In addition, it will develop open-source technology and policies that any ISP or mobile provider can use, which will create a public benefit.

I think this is the sort of transformative and disruptive project that could reverberate nationally and beyond.

This is your opportunity to radically change the landscape of telecommunications in America today, and hopefully in the world tomorrow.
Other Ways You Can Help

If you are not in a position to contribute financially, I understand. Things are tough out there these days.

What you can do if you want to support this effort is to get the word out and make some noise about this fundraising campaign!

Please use the Indiegogo share tools to spread the word, use Twitter, use Facebook and other social media, or just tell people who you know that would be interested.

You can follow Calyx on twitter @calyxinstitute and you can like our facebook page

Together we can make a difference!
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Re: Thwarting the snoops - for a while?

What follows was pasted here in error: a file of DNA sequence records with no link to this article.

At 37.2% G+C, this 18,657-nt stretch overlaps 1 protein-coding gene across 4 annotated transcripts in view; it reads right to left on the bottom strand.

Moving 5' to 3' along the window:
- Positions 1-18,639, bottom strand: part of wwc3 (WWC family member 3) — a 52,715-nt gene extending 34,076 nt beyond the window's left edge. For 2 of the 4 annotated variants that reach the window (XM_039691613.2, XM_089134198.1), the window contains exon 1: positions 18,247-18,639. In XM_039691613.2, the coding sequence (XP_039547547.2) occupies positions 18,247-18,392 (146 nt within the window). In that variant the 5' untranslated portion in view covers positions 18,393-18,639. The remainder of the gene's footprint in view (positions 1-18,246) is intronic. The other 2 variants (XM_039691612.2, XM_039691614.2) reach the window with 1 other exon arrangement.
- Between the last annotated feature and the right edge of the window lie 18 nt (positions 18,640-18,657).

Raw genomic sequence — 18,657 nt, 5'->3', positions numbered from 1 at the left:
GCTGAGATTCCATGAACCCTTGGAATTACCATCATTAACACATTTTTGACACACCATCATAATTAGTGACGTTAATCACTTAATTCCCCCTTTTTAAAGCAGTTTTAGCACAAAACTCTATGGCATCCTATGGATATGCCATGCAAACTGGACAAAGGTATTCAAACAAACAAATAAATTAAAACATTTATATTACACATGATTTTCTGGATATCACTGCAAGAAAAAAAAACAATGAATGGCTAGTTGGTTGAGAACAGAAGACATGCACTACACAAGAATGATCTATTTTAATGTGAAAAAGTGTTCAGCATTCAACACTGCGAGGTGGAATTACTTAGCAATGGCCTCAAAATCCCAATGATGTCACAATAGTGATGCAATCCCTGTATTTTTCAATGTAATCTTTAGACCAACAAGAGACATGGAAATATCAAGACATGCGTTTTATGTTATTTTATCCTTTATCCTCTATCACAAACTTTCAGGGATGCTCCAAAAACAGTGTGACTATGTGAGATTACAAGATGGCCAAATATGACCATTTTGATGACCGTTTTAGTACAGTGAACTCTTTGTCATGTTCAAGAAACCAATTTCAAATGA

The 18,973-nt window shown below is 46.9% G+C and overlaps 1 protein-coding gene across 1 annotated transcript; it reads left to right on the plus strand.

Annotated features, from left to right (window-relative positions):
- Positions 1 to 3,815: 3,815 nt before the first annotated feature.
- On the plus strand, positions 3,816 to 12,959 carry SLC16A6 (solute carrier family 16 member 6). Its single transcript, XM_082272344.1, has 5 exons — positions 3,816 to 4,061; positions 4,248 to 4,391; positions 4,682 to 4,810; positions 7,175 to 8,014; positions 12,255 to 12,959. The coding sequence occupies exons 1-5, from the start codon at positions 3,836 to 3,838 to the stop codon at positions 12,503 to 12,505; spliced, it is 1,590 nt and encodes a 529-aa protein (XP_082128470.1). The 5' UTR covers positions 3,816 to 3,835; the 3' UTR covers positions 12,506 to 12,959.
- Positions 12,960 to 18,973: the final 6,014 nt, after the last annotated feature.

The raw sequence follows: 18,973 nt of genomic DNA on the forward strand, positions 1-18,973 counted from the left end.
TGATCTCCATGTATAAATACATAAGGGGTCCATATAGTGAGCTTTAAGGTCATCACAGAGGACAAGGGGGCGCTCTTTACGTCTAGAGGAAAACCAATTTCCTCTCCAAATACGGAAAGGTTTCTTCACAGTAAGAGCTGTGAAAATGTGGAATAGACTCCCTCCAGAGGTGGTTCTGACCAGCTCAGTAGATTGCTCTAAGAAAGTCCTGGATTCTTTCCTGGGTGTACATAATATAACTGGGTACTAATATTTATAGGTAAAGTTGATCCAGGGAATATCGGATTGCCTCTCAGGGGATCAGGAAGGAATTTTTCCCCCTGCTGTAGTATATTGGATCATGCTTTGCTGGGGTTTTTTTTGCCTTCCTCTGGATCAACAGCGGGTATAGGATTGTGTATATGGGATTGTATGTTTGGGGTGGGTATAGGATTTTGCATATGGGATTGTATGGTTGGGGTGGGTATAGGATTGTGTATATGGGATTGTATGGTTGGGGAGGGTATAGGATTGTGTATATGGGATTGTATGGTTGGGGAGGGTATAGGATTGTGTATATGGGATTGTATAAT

Postby meteorite » Mon Feb 18, 2013 5:44 pm

The latest from Open Media...

We did it! The Conservative government has killed online spying legislation Bill C-30! If passed, the bill would have provided access to your private online information without a warrant, and you would have had to pay for it.

Justice Minister Rob Nicholson announced on Monday, "We will not be proceeding with Bill C-30 ... We've listened to the concerns of Canadians who have been very clear on this."1

It doesn't get clearer than that. We’ve won, and it was you and nearly 150,000 other Canadians who made it happen with your signatures, comments, creativity, and your donations. Your team at OpenMedia.ca will remain vigilant.

You know we’re effective when we work together, but the truth is, if OpenMedia.ca is to continue amplifying your voice and standing up for your rights, we need support from people like you to keep us going. Please chip in with $5, $10, $20, or whatever you can afford right now.

Way back in June 2011, we worked with Canadians from across the country to launch the StopSpying.ca campaign. All the pundits and "experts" said we couldn't win. Well Canada, you just proved them all wrong.

With this win, we’re part of a growing global Internet freedom movement. Anti-privacy, anti-Internet legislation has now been stopped in several countries worldwide.2 While threats to the open Internet continue to mount, the global Internet freedom movement is getting stronger everyday and you’re an integral part of it.

Our small team will continue to work hard to keep you connected. In turn, please consider contributing to our work now so that we can continue to have a huge impact together.

Thank you for all that you do,